All this "lower than the angels" part doesn't seem to connect with demon disposal at first, but the very first part of Hebrews 2:5 is easily identifiable with the topic. There was a "habitable world" about to come in the experience of the Hebrews audience; namely, the "new earth" prophesied in Isaiah 65:17. This new earth that was coming was not destined to be subject to angels in the same way that the world the apostles lived in had been harassed by the "prince of this world" and those under him. At the time of the crucifixion and the resurrection, Satan had lost his range of movement between heaven and earth, and had been cast down to the earth - and his angels with him. This was the warning Jesus gave His disciples just before His death. In John 12:31 and John 14:30, He speaks of the "coming" prince of the world that was going to be cast out of heaven into the earth once the sacrifice on the cross was accomplished in real-time. (Rev. 12:10-11 pinpoints the timing.) This is major cause for rejoicing for those in heaven, but at the same time, a terror for the inhabitants of the earth at that time. Once Satan is cast out of heaven into the earth, he knows he has but a short time (Rev. 12:12), - also, a "little season" - which turns him into a "roaring lion walking about", perpetrating a war of persecution on the fledgling NT church - the remnant of the seed of the woman. The word "short" means just that, I believe, with 70 AD on the near horizon.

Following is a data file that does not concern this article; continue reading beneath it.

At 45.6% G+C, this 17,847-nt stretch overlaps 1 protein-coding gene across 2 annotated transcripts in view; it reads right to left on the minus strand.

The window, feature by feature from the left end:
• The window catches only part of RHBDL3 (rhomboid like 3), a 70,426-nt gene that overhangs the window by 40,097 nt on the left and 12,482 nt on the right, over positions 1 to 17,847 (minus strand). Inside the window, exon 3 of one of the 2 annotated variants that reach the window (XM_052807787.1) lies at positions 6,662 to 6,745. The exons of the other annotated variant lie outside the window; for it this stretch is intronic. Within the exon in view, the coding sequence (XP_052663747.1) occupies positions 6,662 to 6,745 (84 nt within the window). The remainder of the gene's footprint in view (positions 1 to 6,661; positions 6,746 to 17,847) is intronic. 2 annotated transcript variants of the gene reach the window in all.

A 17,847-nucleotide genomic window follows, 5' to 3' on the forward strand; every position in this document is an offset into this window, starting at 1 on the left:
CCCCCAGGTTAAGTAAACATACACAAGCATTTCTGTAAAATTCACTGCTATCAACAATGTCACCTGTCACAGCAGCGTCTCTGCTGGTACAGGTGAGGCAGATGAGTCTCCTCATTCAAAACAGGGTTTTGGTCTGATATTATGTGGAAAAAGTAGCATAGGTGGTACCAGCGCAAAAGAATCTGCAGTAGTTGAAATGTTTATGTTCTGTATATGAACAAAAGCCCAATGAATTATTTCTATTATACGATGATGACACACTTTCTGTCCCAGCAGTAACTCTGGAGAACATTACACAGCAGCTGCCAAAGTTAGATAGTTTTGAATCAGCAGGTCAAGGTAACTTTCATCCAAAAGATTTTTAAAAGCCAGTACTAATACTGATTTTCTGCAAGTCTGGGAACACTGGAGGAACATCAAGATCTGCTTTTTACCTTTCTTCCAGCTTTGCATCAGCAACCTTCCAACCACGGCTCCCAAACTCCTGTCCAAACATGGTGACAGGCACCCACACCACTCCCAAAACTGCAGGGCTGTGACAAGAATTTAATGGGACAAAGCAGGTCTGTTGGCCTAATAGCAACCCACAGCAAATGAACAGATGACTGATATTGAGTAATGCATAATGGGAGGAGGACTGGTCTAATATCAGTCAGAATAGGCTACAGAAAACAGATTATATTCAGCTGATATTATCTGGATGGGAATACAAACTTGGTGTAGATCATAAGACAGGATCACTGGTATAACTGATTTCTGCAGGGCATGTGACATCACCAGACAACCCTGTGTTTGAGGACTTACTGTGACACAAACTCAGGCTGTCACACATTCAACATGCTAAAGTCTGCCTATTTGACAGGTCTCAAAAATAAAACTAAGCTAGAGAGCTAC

Backtracking to the part of Hebrews 2:8 that says "all things thou didst subject under his feet..." This describes the feet of mankind under discussion in a pre-fall condition - which Adam and Eve forfeited. God promises through Paul in Romans 16:20 that He would crush Satan shortly (Tachei) under the feet of the believers. This is a promise that would actually relieve all of mankind of the oppressive presence of angelic evil, and would be accomplished by the establishment of the new heavens and the new earth. This is the reason for the phrase, "...but now, not yet do we see to him (mankind) all things subjected." The NC age after 70 AD is the time that "not yet" is anticipating. What was forfeited would be regained through Christ. What better way to define a new heaven and a new earth than to have Satan and his demons finally absent from both locations?